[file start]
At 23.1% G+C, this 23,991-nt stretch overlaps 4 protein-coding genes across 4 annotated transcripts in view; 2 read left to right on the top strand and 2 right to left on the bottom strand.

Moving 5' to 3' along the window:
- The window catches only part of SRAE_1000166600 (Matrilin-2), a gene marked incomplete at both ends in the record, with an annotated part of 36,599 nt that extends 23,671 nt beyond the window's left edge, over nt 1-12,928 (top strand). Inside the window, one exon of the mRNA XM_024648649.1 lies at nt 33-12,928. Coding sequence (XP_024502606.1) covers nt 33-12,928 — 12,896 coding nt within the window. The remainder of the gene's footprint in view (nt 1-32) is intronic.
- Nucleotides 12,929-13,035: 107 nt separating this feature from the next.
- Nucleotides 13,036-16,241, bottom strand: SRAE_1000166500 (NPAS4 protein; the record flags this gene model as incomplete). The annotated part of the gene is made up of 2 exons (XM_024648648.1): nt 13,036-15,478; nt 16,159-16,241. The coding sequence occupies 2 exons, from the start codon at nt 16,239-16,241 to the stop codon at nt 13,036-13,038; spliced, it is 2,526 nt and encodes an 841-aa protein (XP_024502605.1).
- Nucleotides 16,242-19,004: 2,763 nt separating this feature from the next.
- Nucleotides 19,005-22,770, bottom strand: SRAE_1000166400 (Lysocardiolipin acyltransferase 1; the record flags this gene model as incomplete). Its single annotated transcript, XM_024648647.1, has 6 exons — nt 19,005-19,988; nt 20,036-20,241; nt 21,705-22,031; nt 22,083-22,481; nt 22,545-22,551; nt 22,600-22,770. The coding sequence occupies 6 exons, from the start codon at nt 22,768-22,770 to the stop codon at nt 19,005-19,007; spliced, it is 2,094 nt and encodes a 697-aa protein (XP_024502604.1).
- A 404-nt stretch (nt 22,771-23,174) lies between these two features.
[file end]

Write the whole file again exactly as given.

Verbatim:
At 23.1% G+C, this 23,991-nt stretch overlaps 4 protein-coding genes across 4 annotated transcripts in view; 2 read left to right on the top strand and 2 right to left on the bottom strand.

Moving 5' to 3' along the window:
- The window catches only part of SRAE_1000166600 (Matrilin-2), a gene marked incomplete at both ends in the record, with an annotated part of 36,599 nt that extends 23,671 nt beyond the window's left edge, over nt 1-12,928 (top strand). Inside the window, one exon of the mRNA XM_024648649.1 lies at nt 33-12,928. Coding sequence (XP_024502606.1) covers nt 33-12,928 — 12,896 coding nt within the window. The remainder of the gene's footprint in view (nt 1-32) is intronic.
- Nucleotides 12,929-13,035: 107 nt separating this feature from the next.
- Nucleotides 13,036-16,241, bottom strand: SRAE_1000166500 (NPAS4 protein; the record flags this gene model as incomplete). The annotated part of the gene is made up of 2 exons (XM_024648648.1): nt 13,036-15,478; nt 16,159-16,241. The coding sequence occupies 2 exons, from the start codon at nt 16,239-16,241 to the stop codon at nt 13,036-13,038; spliced, it is 2,526 nt and encodes an 841-aa protein (XP_024502605.1).
- Nucleotides 16,242-19,004: 2,763 nt separating this feature from the next.
- Nucleotides 19,005-22,770, bottom strand: SRAE_1000166400 (Lysocardiolipin acyltransferase 1; the record flags this gene model as incomplete). Its single annotated transcript, XM_024648647.1, has 6 exons — nt 19,005-19,988; nt 20,036-20,241; nt 21,705-22,031; nt 22,083-22,481; nt 22,545-22,551; nt 22,600-22,770. The coding sequence occupies 6 exons, from the start codon at nt 22,768-22,770 to the stop codon at nt 19,005-19,007; spliced, it is 2,094 nt and encodes a 697-aa protein (XP_024502604.1).
- A 404-nt stretch (nt 22,771-23,174) lies between these two features.